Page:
Update: October 31, 2021: I will not be accepting students into the lab for the 2022-2023 academic year. Best of luck in the application process!

Dear Prospective Graduate Students,

Welcome to the Aridlands Ecology Laboratory and thank you for your interest in our work. I am looking for creative, hard-working, conscientious and enthusiastic students who have a passion for ecology and scientific research and look forward to taking a team approach to doing science. 

One of the most important decisions you will make in choosing a graduate program is selecting a graduate advisor. You will be working closely with this person over several years and it is critically important to make a choice that fits well not only with your research interests but your overall approach to science. 

Many of you may be sending letters before applying to a program to see if your interests match well with a potential advisor. I receive many letters from prospective graduate students during the fall before applications are due and I have written this letter as a general guide to making contact not only with me but also with other prospective advisors. 

As a first step, please look thoroughly through the lab website to get an idea of the type of questions we address and where we are working. After this first introduction to the research we are doing, if you find that the research is of interest to you and in a topic area that you envision working on over several years, then I would look more closely at the most recent publications coming from the lab. After this, if you are still excited about the research focus of the lab group, you should write me a letter of introduction. The letter of introduction should be a professional letter that includes the following information:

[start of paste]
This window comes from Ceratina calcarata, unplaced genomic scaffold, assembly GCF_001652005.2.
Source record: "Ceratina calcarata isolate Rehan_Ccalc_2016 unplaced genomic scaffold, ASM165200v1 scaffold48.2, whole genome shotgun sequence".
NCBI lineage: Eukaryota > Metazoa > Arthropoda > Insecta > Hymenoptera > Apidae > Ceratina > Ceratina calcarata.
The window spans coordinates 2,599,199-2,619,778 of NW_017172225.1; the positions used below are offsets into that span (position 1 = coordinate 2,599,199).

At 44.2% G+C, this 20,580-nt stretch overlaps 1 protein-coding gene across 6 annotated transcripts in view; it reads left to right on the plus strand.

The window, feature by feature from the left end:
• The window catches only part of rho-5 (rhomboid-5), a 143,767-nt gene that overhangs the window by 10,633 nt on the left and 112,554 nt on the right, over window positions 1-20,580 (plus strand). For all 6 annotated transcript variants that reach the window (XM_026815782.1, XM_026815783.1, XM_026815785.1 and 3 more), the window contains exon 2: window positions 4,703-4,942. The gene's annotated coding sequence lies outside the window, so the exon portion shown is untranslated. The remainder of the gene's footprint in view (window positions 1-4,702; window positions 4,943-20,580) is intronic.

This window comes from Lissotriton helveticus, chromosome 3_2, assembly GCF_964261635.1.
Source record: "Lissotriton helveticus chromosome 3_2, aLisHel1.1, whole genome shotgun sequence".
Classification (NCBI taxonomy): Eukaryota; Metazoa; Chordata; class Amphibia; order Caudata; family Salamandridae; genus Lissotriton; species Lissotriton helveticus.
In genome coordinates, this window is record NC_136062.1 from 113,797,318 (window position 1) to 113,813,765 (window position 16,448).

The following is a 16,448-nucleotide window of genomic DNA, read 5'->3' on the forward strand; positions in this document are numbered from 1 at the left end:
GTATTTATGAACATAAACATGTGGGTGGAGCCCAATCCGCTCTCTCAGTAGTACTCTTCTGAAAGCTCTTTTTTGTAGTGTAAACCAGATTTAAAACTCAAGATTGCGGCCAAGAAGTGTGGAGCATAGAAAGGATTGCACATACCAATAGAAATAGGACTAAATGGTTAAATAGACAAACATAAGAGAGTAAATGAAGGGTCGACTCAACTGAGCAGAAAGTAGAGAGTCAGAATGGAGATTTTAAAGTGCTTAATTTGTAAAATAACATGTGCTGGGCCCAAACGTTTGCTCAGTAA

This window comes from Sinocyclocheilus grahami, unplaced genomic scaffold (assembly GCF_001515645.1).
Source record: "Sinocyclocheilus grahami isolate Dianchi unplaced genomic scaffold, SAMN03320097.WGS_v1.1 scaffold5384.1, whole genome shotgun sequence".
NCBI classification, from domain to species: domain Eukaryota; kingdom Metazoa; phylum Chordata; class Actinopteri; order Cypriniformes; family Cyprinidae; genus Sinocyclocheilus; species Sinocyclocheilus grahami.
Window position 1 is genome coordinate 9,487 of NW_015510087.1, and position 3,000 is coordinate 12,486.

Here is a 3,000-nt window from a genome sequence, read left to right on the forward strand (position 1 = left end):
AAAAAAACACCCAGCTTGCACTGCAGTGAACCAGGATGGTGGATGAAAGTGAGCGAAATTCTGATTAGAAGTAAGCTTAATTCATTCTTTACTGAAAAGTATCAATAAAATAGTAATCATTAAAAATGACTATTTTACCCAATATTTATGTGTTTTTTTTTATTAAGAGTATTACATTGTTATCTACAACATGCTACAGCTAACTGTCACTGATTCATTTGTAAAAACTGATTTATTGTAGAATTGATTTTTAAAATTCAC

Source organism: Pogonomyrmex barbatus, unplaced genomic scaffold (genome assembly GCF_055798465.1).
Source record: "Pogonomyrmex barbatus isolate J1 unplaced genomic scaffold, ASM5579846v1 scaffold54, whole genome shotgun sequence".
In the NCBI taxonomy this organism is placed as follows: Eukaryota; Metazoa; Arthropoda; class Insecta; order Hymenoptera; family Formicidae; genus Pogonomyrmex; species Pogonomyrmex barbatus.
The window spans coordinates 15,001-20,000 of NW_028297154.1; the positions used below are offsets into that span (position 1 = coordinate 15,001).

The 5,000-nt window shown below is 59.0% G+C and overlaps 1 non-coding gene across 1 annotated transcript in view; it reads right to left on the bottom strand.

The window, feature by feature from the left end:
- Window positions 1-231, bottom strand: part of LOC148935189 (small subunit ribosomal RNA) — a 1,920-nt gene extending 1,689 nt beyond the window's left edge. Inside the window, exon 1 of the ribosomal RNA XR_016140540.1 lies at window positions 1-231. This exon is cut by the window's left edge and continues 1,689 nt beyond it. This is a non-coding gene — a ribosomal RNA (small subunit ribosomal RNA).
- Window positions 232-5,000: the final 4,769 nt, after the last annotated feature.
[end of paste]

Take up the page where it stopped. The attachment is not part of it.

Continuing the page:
1. Attached curriculum vitae.
  2. Your general research interests and how they intersect with the work we are doing.
  3. Whether you are applying for a M. S. or Ph.D. program.
  4. Research experience.
  5. Educational background.
  6. Why you want to obtain an advanced degree and some thoughts on what you would like to do after graduate school.
  7. Why you are specifically interested in work being done in the lab.

For more general information regarding the Department of Ecology and Evolutionary Biology, you can go to the departmental website which fully describes the different types of degrees and the requirements throughout the program: Department of Ecology and Evolutionary Biology

I hope this helps in navigating the graduate school application process.

Nichole Barger